A lot of what passes for coaching — in workplaces, in homes, even on kids’ sports teams — is really just a lot of exhortations and fervent repetitions of normative statements.

Here’s an example from a manager:

“What are you DOING?!? That’s not what you’re SUPPOSED to be DOING!”

For someone who is executing inaccurately, and already painfully aware that something is going wrong, is there anything at all in that intervention that could change performance in any way other than by ratcheting up the worker’s fear? And fear — although it may be accompanied by intensified focus — is more likely to create more errors or disruptions, not fewer. Not to mention its role as a relationship-killer.

Or what about this one, from a sports coach:

“HELP each other! You’re supposed to HELP EACH OTHER!!”

Who? How? When?

The kids on the team clearly did not know what “help each other” meant. The only perfectly clear message was that the coach was disappointed and dissatisfied. Some ignored him and continued to do what came naturally; others just seemed more anxious.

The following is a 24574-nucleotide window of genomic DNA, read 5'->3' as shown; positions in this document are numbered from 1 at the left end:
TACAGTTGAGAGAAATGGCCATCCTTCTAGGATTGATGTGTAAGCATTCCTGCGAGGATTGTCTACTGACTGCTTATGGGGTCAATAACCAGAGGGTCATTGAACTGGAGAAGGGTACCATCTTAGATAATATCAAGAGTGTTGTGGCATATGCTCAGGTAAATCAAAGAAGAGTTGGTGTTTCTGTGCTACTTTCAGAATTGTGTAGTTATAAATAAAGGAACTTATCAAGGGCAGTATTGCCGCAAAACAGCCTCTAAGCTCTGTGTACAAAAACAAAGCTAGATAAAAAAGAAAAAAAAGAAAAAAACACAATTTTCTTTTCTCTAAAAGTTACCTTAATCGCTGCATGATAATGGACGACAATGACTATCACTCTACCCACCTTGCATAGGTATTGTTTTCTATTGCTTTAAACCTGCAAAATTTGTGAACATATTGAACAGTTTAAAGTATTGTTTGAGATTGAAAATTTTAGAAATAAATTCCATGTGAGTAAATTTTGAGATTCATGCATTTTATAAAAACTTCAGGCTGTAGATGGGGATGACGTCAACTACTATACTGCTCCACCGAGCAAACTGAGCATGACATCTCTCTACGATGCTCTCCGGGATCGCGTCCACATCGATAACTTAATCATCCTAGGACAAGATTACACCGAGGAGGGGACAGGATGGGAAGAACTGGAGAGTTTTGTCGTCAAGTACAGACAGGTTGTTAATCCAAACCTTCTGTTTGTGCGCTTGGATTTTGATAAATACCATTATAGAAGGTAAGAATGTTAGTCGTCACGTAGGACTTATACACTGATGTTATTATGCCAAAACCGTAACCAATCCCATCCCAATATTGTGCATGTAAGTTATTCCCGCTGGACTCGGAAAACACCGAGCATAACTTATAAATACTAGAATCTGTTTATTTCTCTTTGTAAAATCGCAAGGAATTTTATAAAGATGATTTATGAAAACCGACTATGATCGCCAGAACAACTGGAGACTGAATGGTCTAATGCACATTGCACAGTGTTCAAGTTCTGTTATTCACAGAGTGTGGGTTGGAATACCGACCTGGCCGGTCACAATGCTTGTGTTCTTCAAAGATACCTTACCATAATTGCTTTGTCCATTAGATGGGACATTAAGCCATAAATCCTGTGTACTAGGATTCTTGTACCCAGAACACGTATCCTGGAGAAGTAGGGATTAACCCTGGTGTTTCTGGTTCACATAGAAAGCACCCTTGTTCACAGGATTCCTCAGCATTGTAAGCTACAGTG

And how about my own silly story: As someone who applied for a driver’s license relatively late in life, it was this very brief interchange with my husband that convinced me I needed to pay a driving teacher:

Urgent him: “Turn the wheel! Turn the wheel!”

Plaintive me: “Which way?!?”

These examples all demonstrate the coaches’ expectations of the trainees’ prior knowledge and mind-reading ability — but no sense of detailed situational analysis, or actual teaching.

Coaching is neither innate nor instinctive. It takes clarity of thought, careful understanding of and empathy for the learner, and practice. But a lot of people in positions of authority, whether they are conscious of trying to be instructional or not, apply pressure instead of support and create fear of failure instead of hope for success.

It’s very easy to critique, and much harder to provide an actual corrective to imperfect performance. What examples of poor coaching have you observed, or experienced or, heaven forbid, subjected others to?